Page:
The Most Dangerous Myth for Consumers in Debt
The Most Dangerous Myth for Consumers in Debt
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Consumers who owe money – debtors – often believe a lot of myths that are bad for them. Debtors can be desperate and will look for what seems the easiest, fastest way out of trouble. That makes sense – if you’re being sued you do need immediate action. But you must be on guard for myths that will hurt you by luring you into the wrong action, or no action.
And the worst myth being played to people being sued is the idea that somehow someone else will take care of them. It shows up in many ways and is always bad news. It isn’t necessarily your fault if you have believed this destructive myth – there are a lot of people peddling it. But your chances to beat the debt collectors and protect your money depend on your taking charge.
The Myth – where does it show up and how does it do so much damage?
Let’s look at some of the biggest examples of the myth that someone ELSE will take care of you.
People Think the Debt Collectors will Try to be Fair
Everybody KNOWS this: Debt collectors make very little effort to be fair once a lawsuit is filed – and they don’t try much before that, either.
Once you’re in a debt collector’s sights, the only thing they really care about is getting your money. At the “harassment stage,” the debt collectors are paid depending on how much they can get you to pay, and not many people think they trust them to tell the truth. And yet so many people tell me they have offered information or money to the debt collectors or asked them to give them a break in some way. They SAY they don’t trust them, but then they depend on them to make a fair or helpful offer. And when they’re talking to them about “how much they owe,” they believe the debt collector instead of demanding proof.
You’ve learned to tell the truth, so you trust and believe the debt collector on the phone will tell you the truth. And you do that even while you, yourself, might feel free to lie to them at any given point.
The debt collectors know all that, and you can’t trust a word they say. You must take care of yourself, and with debt collectors, that means checking every fact they claim and making them write down every promise they make. Anything short of those things is trusting someone you don’t know, who doesn’t care about you, and has strong financial incentive to rip you off, to do the right thing. That’s naïve and foolish – and it happens all the time.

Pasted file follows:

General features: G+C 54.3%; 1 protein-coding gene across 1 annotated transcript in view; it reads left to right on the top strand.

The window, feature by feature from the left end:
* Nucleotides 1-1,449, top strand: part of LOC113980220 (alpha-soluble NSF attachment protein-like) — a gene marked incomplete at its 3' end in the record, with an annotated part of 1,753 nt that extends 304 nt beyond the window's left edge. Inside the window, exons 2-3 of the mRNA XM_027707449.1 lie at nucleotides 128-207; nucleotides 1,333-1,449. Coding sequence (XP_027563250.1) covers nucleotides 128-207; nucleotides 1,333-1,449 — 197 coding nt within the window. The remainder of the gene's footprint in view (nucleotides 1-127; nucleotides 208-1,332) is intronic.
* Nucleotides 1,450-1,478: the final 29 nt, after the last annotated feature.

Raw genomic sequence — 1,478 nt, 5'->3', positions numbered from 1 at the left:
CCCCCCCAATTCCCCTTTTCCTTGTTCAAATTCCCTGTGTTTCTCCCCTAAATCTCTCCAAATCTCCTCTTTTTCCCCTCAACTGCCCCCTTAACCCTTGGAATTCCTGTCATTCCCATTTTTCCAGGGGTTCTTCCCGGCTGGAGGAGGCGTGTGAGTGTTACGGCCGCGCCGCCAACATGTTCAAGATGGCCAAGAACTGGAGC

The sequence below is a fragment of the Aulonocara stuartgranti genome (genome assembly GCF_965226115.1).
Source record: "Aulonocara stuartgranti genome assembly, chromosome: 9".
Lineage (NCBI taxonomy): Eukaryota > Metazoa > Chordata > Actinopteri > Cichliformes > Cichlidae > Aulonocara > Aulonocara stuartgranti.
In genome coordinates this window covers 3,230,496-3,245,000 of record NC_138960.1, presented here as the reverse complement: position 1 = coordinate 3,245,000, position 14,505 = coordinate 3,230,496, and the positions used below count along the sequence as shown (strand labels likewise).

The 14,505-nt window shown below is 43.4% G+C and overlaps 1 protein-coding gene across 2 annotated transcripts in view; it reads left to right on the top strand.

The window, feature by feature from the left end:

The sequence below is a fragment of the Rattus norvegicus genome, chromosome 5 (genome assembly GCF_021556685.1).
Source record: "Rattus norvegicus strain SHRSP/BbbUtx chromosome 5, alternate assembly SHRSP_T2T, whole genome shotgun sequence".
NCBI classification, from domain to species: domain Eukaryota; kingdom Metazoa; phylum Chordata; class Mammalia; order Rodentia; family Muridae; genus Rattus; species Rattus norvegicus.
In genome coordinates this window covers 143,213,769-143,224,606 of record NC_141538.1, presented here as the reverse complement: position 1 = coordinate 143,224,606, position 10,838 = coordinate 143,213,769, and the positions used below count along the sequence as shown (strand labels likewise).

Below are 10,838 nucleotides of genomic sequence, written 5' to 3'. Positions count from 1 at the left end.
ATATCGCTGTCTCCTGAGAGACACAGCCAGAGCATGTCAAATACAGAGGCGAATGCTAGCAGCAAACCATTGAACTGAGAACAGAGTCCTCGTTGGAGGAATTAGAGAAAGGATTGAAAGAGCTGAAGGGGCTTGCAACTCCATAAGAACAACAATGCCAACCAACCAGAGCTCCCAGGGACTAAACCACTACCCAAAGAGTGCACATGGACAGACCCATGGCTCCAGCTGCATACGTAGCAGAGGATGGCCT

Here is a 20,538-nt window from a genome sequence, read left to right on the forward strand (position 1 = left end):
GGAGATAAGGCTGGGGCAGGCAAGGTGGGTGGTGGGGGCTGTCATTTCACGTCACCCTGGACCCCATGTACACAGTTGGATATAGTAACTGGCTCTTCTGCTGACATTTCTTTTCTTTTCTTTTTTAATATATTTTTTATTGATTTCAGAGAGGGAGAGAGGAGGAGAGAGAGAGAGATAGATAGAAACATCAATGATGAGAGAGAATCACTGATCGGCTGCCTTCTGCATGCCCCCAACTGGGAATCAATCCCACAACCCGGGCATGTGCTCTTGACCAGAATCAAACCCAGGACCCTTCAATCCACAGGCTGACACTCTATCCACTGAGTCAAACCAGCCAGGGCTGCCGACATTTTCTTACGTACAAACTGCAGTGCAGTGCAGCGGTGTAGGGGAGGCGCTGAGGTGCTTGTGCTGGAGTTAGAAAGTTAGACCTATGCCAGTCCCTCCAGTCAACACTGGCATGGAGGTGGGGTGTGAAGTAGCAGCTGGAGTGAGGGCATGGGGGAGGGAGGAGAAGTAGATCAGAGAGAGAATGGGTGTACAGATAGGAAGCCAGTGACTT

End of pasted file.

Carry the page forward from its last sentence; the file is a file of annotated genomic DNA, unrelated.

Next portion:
People Think the Lawyers Will be Fair
I know, you’ve probably heard the joke: “How do you know if a lawyer is lying?” – “His lips are moving.” It’s fashionable to say bad things about lawyers, and everybody knows, in the abstract, not to trust them. But there are two major forces going against you in a debt case. First, lawyers are not all untrustworthy, and most of them don’t sound like they are. They make their living by getting people to believe and trust them, after all. The second reason is more insidious: it is power. Lawyers in debt cases have the power to make your life very difficult. They can embarrass you, put you to enormous stress and expense, and they often treat you like dirt. In addition to that, they represent large, rich companies, while you are a financially stressed individual.
Faced with such a difficult situation, it’s easy to hope for the best. And if you can hope it, you can believe it, right?
The lawyers are supposed to be careful, at least, before filing suit. They have an ethical obligation not to bring meritless suits.
Do you believe they make that effort when suing debtors? Probably not – and you would be right. The courts wink at the collection process, allowing lawyers to “rely” on the statements of the creditors that you owe the money. In the case of debt buyers, ironically, the very agreements by which they buy debt say that the records cannot be trusted and are not guaranteed. But the lawyers forge ahead usually without the slightest idea of what’s in the case, let alone whether it’s right or not.
And the courts let them.